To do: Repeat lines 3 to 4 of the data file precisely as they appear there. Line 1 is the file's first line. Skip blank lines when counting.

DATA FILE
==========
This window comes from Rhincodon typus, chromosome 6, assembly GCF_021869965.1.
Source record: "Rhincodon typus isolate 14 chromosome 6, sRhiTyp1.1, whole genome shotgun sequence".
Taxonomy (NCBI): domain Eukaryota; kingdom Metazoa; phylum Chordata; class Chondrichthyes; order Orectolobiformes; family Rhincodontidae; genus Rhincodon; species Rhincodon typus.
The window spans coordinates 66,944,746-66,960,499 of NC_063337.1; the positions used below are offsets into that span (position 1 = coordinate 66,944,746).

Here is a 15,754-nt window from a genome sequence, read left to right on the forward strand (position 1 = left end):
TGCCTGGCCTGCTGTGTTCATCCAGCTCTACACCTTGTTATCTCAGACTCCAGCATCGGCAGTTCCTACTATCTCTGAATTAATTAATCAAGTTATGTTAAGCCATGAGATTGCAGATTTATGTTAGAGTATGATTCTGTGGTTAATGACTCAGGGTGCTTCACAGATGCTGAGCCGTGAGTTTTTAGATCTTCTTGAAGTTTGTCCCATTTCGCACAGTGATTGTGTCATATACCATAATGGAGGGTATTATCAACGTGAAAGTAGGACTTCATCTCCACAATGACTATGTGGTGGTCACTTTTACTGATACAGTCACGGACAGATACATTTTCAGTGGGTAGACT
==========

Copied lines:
Taxonomy (NCBI): domain Eukaryota; kingdom Metazoa; phylum Chordata; class Chondrichthyes; order Orectolobiformes; family Rhincodontidae; genus Rhincodon; species Rhincodon typus.
The window spans coordinates 66,944,746-66,960,499 of NC_063337.1; the positions used below are offsets into that span (position 1 = coordinate 66,944,746).